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There's only one real rule to remember when skiing down the face of an active volcano in Nicaragua: Don't fall.
Flippers away: Reef-bound off Little Corn Island, in the Caribbean east of mainland Nicaragua
With a couple of feet of snow, it'd be four turns down the 40-degree slope near the summit of Volcán Cerro Negro, a 2,215-foot smoldering mound that last erupted in 1999. On lava rocks, well, that's another story. Outfitter Pierre Gedeon, who lured me here, has would-be schussers sign a release in case the volcano blows them into space, but I was more leery of sharp little black rocks standing in for powder.
I launched from the top, soon picking up speed, and that's when I violated the rule. Because rock resists in a way snow doesn't, the proper turning technique involves planting and jumping. Instead, I tried to slide, caught my edges, and skidded down the volcano on my arms and chest. When I stopped, my forearms resembled carpaccio. I didn't need to look at my chest; the dozen red matchstick points on my shirt told that story.
Once I started turning correctly, though, the run was a blast. Gedeon, 37, a Frenchman who grew up skiing at Chamonix and carved his first turns on Cerro Negro in August 2001, did the last stretch in a straight line, lying back on his tails. Halfway down, I paused to look around. I could see four active volcanoes of the Cordillera Los Maribios stretching to the north, whitecaps on the ocean 20 miles west, and intensely green countryside rolling south to the horizon. Central America's largest country—49,579 square miles—has heaping helpings of what its neighbors offer: Caribbean islands to rival those in Honduras, cloudforests and fauna to equal Costa Rica's, impressively preserved Spanish colonial cities to match the ones in Guatemala, and enough secret surf spots along its 230-mile Pacific coast to put Panama to shame. It has 19 active volcanoes and dozens more that sit dormant. All this in a nation that hasn't felt the commercial scythe of Cancún-style development.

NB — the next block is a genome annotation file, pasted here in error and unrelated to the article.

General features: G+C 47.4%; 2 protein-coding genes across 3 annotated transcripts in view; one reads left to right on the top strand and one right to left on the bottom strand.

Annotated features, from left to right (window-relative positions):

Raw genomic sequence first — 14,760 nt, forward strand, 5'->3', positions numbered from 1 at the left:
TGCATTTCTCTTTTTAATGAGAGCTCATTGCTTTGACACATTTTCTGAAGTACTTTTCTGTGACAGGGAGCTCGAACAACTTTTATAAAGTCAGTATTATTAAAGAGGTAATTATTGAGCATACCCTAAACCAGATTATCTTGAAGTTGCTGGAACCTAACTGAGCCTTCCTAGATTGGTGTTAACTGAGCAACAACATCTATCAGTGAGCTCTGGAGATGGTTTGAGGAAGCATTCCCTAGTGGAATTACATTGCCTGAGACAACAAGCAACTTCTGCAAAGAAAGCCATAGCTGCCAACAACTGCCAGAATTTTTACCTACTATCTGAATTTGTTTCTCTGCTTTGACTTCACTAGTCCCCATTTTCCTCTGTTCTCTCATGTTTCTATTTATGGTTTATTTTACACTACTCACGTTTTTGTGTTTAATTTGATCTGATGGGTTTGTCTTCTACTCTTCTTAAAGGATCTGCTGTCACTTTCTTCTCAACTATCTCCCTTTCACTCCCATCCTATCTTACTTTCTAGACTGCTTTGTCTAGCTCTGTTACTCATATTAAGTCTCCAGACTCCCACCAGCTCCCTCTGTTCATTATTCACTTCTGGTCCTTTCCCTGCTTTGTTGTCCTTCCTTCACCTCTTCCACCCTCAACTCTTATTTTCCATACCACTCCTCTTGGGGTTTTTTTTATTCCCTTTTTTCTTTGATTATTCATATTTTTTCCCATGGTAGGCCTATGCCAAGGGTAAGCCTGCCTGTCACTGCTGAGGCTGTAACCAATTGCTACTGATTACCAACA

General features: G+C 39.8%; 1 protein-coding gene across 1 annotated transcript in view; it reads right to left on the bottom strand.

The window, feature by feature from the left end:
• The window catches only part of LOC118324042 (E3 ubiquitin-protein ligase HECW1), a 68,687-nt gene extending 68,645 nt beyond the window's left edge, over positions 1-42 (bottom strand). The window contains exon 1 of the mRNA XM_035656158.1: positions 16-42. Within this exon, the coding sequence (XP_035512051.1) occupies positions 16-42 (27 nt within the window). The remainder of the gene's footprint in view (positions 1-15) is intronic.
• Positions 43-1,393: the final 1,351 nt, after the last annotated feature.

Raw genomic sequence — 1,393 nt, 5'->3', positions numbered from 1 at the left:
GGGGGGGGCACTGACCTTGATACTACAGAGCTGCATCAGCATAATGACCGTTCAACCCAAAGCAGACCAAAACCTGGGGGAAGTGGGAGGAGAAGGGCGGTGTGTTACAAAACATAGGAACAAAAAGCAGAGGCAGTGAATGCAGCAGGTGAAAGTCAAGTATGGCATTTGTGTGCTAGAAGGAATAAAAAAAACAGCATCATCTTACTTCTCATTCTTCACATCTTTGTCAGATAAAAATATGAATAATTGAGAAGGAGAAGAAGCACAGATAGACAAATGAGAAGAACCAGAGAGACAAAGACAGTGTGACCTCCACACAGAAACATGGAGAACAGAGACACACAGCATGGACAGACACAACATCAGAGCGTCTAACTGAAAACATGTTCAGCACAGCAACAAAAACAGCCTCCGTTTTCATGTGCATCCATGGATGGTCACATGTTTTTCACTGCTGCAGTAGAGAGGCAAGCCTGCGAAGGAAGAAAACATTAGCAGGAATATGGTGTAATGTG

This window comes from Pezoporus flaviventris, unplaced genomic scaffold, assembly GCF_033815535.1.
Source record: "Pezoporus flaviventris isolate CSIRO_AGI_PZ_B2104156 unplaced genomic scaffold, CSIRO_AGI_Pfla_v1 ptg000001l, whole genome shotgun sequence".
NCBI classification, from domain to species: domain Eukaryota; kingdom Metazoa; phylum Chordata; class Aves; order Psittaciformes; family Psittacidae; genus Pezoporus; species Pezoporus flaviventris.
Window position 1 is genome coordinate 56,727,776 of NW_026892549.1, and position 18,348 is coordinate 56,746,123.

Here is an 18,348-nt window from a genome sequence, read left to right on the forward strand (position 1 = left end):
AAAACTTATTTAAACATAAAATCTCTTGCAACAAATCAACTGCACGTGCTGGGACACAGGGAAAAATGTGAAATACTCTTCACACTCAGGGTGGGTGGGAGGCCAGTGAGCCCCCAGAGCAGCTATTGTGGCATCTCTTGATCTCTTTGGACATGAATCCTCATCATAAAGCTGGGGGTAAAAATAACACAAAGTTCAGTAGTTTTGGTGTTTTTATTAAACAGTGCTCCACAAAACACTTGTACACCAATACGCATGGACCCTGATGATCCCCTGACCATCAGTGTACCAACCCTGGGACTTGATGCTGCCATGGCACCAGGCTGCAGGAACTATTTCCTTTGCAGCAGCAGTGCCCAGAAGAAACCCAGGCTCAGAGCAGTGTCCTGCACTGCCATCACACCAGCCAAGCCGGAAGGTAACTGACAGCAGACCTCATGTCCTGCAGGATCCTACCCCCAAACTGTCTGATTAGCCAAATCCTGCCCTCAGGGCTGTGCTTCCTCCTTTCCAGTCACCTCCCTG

When we reached Cerro Negro's base, six armed men on horseback appeared. Twenty years ago, during the contra war, when U.S.-backed forces were fighting the leftist Sandinistas for control of the country, this might have been worrisome. Even today, many Americans think of Nicaragua as a war-torn nation. But political and criminal violence is rare now, after more than a decade of peace and with a stable government in place. And if the tourist infrastructure remains thin, it just means that visitors spend more time getting to know real Nicaraguans—and the expats who have gravitated to a country where their dollar goes further than anyplace between Mexico and Colombia.
The riders, it turned out, were deer hunters. We joked that we wanted to trade our skis for a horse. They laughed in a way that indulgent parents might, as if to say, "Yes, gringos are crazy. Some are dangerously crazy. But most, like these two carrying skis around a smoking volcano, are just harmless lunatics."
During my two-week ramble last November—from the Cordillera Los Maribios to adventure base camps in colonial Granada and León, from San Juan del Sur on the Pacific to Little Corn Island in the Caribbean—I found the best things to do in Nicaragua. And not all of them are crazy.
Cycling and Skiing Among the Volcanoes
A San Juan surfer
Hotel Colonial Grenada
Grenada's La Merced Church
CORDILLERA LOS MARIBIOS
Cycling and Skiing Among the Volcanoes
GEDEON TYPIFIES THE NEW CROP of outfitters that are setting up shop in Nicaragua. He migrated here from Costa Rica, where he had gone in 1996 hoping to carve a niche in ecotourism. "I was too late," he says. "It was all developed."